Analysis: social media platforms have a range of tools to address the problem of cyberbullying, but many may not be aware of them
Many parents and teachers might be wondering what to do when cyberbullying takes place, especially in the aftermath of a recent tragic case where a young girl in Ireland died after years of cyberbullying. Some are calling for legislative action to make cyberbullying illegal and there have been significant efforts in the UK and EU to regulate social media platforms’ liability for harmful content on their sites.
As I have discussed previously, it is necessary to ensure that platforms take responsibility for this matter and that their responses and tools provided are effective. But we also need to be careful about how we design such regulation lest it fail to address the problem as some of the legislation in the past did.
Regulation alone will not solve the issue of bullying and cyberbullying as it is a broader cultural and social problem. Australia introduced legislation where the government-appointed e-safety commissioner has the authority to review online content that had previously been reported to the company but where action has not been taken. If the commissioner established that the content needed to be taken down, the company would face the prospect of a fine if it did not take the content down by a designated deadline.
Last year's review of the 2015 legislation shows that the commissioner worked effectively with the companies to swiftly remove much of the reported content relatively quickly. Something similar has recently been proposed in Ireland.
From RTÉ Radio 1's This Week, Carole Coleman reports on the impact cyber-bullying is having on young people and examines calls for stronger criminal sanctions against offenders
Regardless of the outcome of the calls for regulation, most of the major social media platforms, such as Facebook, Snapchat, Instagram and Twitter are currently employing tools that aim to address the problem of cyberbullying. It is the responsibility of the industry to ensure that these tools are well known to children, but also to teachers and parents.
Many will be familiar with blocking and reporting, which allow users to prevent abusive people from further contacting them or to report abusive content to the platform. But fewer may have heard of Safety or Help centres, which provide advice as to what to do when cyberbullying happens and how to assist the child on and off the platform itself.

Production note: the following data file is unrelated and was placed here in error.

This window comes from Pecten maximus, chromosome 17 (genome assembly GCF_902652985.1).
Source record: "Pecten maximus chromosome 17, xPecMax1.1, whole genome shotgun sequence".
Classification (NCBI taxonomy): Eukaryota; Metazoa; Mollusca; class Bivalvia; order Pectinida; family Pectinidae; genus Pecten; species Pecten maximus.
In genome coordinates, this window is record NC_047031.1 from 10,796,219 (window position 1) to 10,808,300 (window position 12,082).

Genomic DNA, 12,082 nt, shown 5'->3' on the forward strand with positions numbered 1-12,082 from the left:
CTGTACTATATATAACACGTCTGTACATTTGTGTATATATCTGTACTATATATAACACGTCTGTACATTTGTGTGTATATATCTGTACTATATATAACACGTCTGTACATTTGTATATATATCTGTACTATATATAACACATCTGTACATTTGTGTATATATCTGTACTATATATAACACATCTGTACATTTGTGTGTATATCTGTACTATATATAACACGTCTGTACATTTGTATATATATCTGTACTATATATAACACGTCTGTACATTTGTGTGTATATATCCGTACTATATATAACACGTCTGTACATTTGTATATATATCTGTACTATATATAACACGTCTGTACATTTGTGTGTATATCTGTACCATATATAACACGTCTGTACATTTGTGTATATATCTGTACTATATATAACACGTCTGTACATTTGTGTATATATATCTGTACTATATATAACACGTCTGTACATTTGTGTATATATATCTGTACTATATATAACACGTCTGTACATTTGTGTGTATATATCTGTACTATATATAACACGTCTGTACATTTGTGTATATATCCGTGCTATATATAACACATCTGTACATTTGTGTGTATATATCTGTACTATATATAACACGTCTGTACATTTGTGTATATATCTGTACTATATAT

The EU Kids Online network recently completed surveys with 9 to 17-year old internet users in 14 European countries. The results of the survey in Norway, for instance, where independent use of digital media is very high among children, show that almost two thirds have used the blocking button, with about 10% saying they did not know what it was or that they have not seen it. Two-fifths have used a reporting button and about 15% did not know what a reporting button was or said they had otherwise not seen it. While only 10% have actually used Safety or Help centres, more than half say they know what they are, though 35% did not know what these were or have never seen them.
From RTÉ Radio 1's Morning Ireland, James O'Higgins Norman from the National Anti-Bullying Research and Resource Centre on how over one in ten schoolchildren have been cyberbullied
Results in the same survey from Serbia also indicate that children are less familiar with Safety and Help centres than with reporting and blocking tools. There, 84% of children have seen blocking options, 76% have seen reporting and 59% have seen help or safety centres.
Some bigger companies, like Facebook, have developed more nuanced tools like social reporting, which are based on neuroscience research, and allow users to reach out to users who they feel had bullied them. They could contact those who offended them with pre-made messages, designed to trigger empathy, and ask them to take down hurtful posts. In an earlier small scale study I did in Norway, I found that only 13% of the 152 children surveyed had actually seen this tool.
Of course, awareness is only part of the equation and the other issue is ensuring that these tools are actually helpful. Taking down content may not solve the offline component of the problem and, as focus group respondents pointed out, it may not address the relational aspect of the problem that two or more teens are having.
From RTÉ Radio 1's Drivetime, Tanya Lokot from DCU on what can be done about hate online
Blocking or muting content may leave the victim wondering what is now being said about them behind their back, while reporting to the company may provoke more mocking or even retaliation against the victim. Reporting may be perceived as a sign of weakness and the child may fear that the perpetrator will find out who reported them once their content is taken down so they may avoid reporting even if they know that it is available. Telling adults that they feel bullied online or excluded from a community may not be an easy action for a young person to take, and adult involvement is not always well handled.
My respondents pointed out it might also be difficult to persuade the perpetrator to listen to advice from the Safety Center telling him or her to be a good digital citizen by avoiding hurting others and refraining from bullying. 48% of respondents in Norway thought that social media platforms were able to help children "a little" when bullying happened, 11% thought platforms were able to help "a lot" and 23% believed they were not able to help at all. These findings highlight the point that bullying and cyberbullying require multi-stakeholder responses and sustained investment into capacity building with everyone involved.
The views expressed here are those of the author and do not represent or reflect the views of RTÉ